This month Jason Callahan, Casey Dreier and Mat Kaplan ask whether the Moon vs. Mars human destination debate makes sense, highlight a new report on the science potential of CubeSats by the National Academies, and explain how a thrilling planetary science mission like Juno gets a thumbs up from NASA.
Juno will enter Jupiter orbit on July 4th. Mat Kaplan talks with the mission’s Principal Investigator, Scott Bolton at the Jet Propulsion Laboratory. Bill Nye helps prepare us for this exciting encounter and the science that will follow.
OSIRIS-REx will launch toward Near Earth Asteroid Bennu soon. In an early celebration of Asteroid Day, mission leader Dante Lauretta tells us how learning about asteroids may teach us about our own origins, and help us avoid a cataclysmic impact.
The Juno spacecraft will enter orbit at Jupiter on July 4th. It carries a camera that will send back spectacular images from just above the swirling clouds of that mighty planet. Planetary scientist Candy Hansen will tell us how we can help decide what it will view.
In the premiere of this new monthly series we briefly examine the latest move by the House of Representatives in the game of NASA's budget and then discuss what Lockheed Martin's new "Mars Base Camp" proposal takes from The Society's Humans Orbiting Mars workshop. Our featured discussion takes a deep dive into the story of President Obama's impact on human spaceflight--how NASA ended up with a mixed program of commercial systems and big government programs.
We’re back at Space Symposium for a conversation with SNC’s Mark Sirangelo, leader of that company’s effort to build the Dream Chaser. We’ll also hear a few moments of Bill Nye’s session at the annual gathering as he hosted Bernard Foing and Amy Mainzer.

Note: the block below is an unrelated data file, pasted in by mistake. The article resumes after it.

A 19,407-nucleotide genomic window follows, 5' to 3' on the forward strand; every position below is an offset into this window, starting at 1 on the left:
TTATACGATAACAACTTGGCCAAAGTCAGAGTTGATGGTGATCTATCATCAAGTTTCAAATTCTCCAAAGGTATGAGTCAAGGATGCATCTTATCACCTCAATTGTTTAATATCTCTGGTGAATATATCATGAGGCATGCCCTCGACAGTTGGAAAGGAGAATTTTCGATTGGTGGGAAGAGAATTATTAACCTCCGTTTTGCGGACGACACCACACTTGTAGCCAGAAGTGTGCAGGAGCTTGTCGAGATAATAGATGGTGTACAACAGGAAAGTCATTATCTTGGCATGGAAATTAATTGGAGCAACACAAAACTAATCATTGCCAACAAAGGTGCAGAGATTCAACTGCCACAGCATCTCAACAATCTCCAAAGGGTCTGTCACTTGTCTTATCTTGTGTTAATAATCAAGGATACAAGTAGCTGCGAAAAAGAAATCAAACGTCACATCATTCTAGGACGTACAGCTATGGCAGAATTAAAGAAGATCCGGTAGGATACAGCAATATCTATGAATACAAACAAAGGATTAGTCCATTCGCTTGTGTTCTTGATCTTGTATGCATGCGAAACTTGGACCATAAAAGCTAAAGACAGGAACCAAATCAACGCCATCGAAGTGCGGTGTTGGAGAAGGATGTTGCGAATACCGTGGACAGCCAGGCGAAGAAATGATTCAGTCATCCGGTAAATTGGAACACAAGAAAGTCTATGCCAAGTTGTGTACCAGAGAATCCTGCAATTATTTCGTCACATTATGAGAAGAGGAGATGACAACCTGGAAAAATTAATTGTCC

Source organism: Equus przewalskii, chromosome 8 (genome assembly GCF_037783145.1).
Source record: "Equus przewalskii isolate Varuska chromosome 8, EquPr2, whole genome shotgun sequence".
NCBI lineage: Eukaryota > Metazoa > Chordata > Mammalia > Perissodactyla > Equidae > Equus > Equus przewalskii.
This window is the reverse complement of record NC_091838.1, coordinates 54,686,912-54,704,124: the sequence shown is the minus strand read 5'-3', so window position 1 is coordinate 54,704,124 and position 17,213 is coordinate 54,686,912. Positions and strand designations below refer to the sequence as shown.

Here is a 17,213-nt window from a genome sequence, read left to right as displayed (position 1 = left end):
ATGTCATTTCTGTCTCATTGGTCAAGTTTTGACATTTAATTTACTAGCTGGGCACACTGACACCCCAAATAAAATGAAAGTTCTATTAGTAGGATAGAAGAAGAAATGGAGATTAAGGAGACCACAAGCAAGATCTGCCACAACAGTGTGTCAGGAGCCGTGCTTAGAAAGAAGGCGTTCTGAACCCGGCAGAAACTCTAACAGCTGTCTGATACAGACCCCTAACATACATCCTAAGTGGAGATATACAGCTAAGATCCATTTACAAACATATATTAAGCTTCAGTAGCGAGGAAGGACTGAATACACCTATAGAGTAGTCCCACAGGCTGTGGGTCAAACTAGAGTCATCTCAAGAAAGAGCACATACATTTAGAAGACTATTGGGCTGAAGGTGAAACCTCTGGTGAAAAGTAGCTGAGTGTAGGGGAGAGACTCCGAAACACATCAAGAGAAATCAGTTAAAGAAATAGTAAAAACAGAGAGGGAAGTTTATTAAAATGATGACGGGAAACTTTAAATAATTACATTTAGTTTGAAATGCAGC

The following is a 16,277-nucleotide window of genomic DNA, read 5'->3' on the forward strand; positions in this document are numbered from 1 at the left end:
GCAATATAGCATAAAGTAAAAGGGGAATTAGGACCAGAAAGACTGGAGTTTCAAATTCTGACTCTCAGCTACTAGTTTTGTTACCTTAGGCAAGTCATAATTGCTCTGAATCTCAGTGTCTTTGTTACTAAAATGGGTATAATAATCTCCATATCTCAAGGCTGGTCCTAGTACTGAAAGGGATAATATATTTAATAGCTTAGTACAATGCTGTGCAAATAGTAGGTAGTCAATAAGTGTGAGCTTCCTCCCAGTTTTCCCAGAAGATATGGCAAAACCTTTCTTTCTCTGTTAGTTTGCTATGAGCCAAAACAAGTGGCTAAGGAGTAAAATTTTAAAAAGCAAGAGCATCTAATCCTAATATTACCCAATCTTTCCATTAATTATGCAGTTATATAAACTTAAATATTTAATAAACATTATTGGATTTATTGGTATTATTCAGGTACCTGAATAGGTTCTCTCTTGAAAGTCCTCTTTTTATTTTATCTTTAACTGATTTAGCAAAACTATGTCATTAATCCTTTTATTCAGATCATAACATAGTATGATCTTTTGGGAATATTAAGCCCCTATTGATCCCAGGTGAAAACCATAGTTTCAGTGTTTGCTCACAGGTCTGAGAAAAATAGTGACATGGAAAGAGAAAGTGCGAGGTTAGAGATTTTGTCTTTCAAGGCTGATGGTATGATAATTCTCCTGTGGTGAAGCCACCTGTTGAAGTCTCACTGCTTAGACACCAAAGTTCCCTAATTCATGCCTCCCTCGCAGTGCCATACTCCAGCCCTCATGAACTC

The annual Space Symposium in Colorado is a must-attend event for space leaders from around the world. Our coverage begins with United Arab Emirates Space Agency Director General Mohammed Nasser Al Ahbabi, and then moves to ESA Director General Jan Woerner and Chief Scientist Bernard Foing.
Our special coverage from the Los Angeles Yuri’s Night party continues with Chris Lewicki of Planetary Resources along with Bob Pappalardo and Boback “Mohawk Guy” Ferdowsi who are preparing an orbiter for Jupiter’s ocean world Europa.
Happy Yuri’s Night! We’re partying under Space Shuttle Endeavour in the first of two shows featuring interviews from the worldwide celebration of space. Star Trek’s Robert Picardo will talk about his new video newsletter, the Planetary Post, and we’ll visit with Samantha Cristoforetti, who returned last June from 200 days aboard the International Space Station.
Our live conversation about “Planet 9” and the amazing diversity of our solar system, featuring Konstantin Batygin and Mike Brown of Caltech, Senior Editor Emily Lakdawalla, Bill Nye the Science Guy and Cassini Project Scientist Linda Spilker.
Julielynn Wong came directly from her 30-day long HERA IX deep space simulation to our microphone. We talk with her about the experience, and her progress toward 3D medical device printing solutions for astronauts and Earthbound humans.
Casey Dreier, the Planetary Society's Director of Space Policy, and Jason Callahan, the Society's Space Policy Advisor, talk with Mat Kaplan about the just-released "President's Budget Request" for the fiscal year starting in October of 2016.
Mike Brown and Konstantin Batygin fully expect a new and undemotable ninth planet will be found in the outer reaches of the solar system. The Caltech researchers talk about their findings and much more.
New research indicates that globular clusters—collections of up to a million stars—could provide stable environments for life, along with opportunities for interstellar civilizations. Lead author Rosanne Di Stefano joins us to explain.
Mat Kaplan visits the Ad Astra Rocket Company in Texas where they are perfecting the VASIMIR electric rocket engine. Emily Lakdawalla has created a comprehensive timeline tracing missions throughout the solar system. Bill Nye salutes Planetary Society colleagues who gathered to record a Planetary Radio Extra year in review conversation. The new year’s sky is chock full of planets according to Bruce Betts.
Ad Astra's Mark Carter took Planetary Radio Host Mat Kaplan on a great tour of the company's facility in mid-November of 2015. Space and science geeks are going to love this mostly unedited audio recording.